Daily digest July 14 2015
Missed the news? Read our summary of the latest health stories here
Government's plans to tackle sugar intake delayed
Ministers have shelved the publication of a report on whether it is possible to tackle the obesity crisis through measures such as taxing sugary drinks and banning two-for-one supermarket offers on sweet treats.
Public Health England was this week due to publish a detailed assessment of the likely success of a range of initiatives to curb the nation’s intake of sugar, which health experts say is too high.
But the agency’s year-long examination of the evidence for 23 different sugar reduction policies has been delayed, the Department of Health confirmed.
Read more on the Guardian website
Statins linked to aggression in women
Taking statins to lower cholesterol and prevent heart problems can make some women aggressive and violent, according to research published in the journal PLOS ONE.
About seven million people in Britain take statins every day, and the NHS warns side-effects can include headaches, nausea and pain in muscles and joints. But a University of California study of 1,000 people found a link between statins and aggression, particularly in postmenopausal women aged over 45.
Curiously, the women most likely to become aggressive were usually more placid than average. Among men on statins, however, only three displayed a large increase in aggression, according to study lead and professor of medicine Beatrice Golomb.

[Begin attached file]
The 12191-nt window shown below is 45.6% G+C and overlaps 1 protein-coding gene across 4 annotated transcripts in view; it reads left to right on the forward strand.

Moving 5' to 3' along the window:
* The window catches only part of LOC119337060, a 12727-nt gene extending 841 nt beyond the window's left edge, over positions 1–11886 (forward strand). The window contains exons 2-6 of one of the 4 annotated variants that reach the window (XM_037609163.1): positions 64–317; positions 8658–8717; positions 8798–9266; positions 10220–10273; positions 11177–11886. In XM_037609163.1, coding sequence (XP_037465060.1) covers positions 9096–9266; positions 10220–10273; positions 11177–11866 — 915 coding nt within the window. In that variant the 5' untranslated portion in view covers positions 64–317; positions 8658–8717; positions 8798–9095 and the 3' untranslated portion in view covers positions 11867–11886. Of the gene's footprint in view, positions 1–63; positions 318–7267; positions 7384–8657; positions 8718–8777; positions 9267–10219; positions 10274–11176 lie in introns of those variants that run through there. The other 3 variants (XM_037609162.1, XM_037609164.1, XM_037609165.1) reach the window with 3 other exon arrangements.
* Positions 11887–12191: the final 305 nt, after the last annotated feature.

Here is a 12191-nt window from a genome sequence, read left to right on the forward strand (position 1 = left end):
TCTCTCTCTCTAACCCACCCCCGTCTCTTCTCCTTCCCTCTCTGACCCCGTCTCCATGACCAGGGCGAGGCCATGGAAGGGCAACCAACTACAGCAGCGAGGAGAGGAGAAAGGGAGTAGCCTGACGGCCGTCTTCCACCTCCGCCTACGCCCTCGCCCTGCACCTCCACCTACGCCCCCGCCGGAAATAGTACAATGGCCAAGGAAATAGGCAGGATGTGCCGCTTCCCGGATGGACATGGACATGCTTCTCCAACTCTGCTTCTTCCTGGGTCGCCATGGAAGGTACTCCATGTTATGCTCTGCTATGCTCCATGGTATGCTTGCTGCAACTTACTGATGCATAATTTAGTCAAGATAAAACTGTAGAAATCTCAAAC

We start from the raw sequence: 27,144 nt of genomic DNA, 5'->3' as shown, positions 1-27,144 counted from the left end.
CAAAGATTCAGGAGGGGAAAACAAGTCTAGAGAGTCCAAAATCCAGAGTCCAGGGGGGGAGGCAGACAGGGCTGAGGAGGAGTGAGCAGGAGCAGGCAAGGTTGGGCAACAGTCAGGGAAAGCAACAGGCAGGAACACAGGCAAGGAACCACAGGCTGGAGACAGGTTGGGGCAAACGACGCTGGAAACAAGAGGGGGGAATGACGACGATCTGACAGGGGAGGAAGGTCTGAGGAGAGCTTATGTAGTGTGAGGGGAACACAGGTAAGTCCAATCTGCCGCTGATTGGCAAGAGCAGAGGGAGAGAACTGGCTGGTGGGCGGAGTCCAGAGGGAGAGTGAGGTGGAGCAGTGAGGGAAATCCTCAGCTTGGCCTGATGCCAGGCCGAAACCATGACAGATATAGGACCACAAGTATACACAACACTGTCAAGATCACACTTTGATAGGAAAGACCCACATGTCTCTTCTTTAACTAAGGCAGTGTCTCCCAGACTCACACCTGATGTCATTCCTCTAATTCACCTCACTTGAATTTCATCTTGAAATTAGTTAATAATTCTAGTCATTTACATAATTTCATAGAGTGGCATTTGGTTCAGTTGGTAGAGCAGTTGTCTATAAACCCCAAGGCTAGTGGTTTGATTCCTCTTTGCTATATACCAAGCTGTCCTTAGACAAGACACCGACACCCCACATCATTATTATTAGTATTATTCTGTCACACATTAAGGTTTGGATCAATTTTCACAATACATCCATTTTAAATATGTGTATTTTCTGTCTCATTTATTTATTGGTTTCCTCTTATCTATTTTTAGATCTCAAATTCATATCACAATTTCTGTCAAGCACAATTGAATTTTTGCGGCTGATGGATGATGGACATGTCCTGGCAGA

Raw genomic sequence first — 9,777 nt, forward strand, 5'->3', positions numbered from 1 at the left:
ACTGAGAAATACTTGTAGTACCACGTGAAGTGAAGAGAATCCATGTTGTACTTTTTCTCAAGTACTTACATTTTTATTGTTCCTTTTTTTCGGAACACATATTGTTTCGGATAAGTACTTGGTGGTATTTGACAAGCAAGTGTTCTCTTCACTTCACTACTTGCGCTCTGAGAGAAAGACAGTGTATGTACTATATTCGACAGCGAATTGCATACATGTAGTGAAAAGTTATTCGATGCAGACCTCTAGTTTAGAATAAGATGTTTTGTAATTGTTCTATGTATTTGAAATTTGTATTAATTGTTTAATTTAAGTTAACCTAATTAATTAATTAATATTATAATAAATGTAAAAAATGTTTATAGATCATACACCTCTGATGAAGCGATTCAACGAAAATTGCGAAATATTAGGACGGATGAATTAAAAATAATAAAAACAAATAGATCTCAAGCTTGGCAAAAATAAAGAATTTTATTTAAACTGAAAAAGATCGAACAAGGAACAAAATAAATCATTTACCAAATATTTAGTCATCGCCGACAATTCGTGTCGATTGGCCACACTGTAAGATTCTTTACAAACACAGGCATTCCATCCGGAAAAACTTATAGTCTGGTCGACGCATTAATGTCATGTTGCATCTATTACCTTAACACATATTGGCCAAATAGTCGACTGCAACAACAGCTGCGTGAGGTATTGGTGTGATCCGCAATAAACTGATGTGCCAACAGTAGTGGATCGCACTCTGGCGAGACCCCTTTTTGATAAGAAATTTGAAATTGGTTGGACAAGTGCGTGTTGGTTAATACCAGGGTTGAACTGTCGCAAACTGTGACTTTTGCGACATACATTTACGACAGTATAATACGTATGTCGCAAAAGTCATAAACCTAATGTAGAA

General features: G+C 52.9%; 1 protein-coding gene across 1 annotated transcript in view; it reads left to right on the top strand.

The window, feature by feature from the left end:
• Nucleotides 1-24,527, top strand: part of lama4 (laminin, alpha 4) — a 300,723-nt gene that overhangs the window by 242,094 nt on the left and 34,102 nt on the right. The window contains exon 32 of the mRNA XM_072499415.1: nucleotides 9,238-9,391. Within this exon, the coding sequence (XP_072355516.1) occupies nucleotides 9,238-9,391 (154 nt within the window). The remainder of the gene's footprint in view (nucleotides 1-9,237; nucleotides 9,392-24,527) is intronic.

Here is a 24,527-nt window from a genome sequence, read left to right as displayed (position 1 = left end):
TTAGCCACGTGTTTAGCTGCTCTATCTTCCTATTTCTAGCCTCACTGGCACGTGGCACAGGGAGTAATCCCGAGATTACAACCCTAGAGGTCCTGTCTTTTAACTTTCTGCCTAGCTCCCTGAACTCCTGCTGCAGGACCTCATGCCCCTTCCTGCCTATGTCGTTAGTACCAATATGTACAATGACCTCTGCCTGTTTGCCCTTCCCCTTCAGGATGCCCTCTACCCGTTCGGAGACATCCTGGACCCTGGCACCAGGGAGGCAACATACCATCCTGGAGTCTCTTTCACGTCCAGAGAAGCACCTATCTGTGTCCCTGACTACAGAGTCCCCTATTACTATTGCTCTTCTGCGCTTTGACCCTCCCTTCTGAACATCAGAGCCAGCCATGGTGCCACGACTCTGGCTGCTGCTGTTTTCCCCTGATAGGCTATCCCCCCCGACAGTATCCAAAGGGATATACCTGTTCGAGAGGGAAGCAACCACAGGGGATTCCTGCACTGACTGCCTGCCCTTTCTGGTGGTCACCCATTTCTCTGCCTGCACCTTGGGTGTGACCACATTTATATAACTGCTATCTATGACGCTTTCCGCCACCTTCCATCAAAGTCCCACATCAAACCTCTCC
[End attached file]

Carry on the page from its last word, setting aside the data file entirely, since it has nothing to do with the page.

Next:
Read more on the Mail Online
NHS cancer surgeon dismissed after patient deaths
A senior cancer surgeon under police investigation following the deaths of patients in his care has been sacked by an NHS trust three years after colleagues first raised concerns about his performance.
Colorectal surgeon Sudip Sarker has been dismissed by Worcestershire Acute Hospitals NHS Trust amid claims of medical negligence.
He is currently under investigation by West Mercia Police over the deaths of at least three patients aged in their 80s.
The surgeon, who specialised in keyhole colon and bowel surgery, was suspended from practising medicine in the UK by the General Medical Council in June last year.
He had been working at the trust for one year when he was referred to the Royal College of Surgeons in 2012, after it emerged that he had a patient death rate double that of his colleagues.
The college subsequently reported that one in five of Mr Sarker's patients had to be readmitted to hospital for further treatment.
Read more on the Express website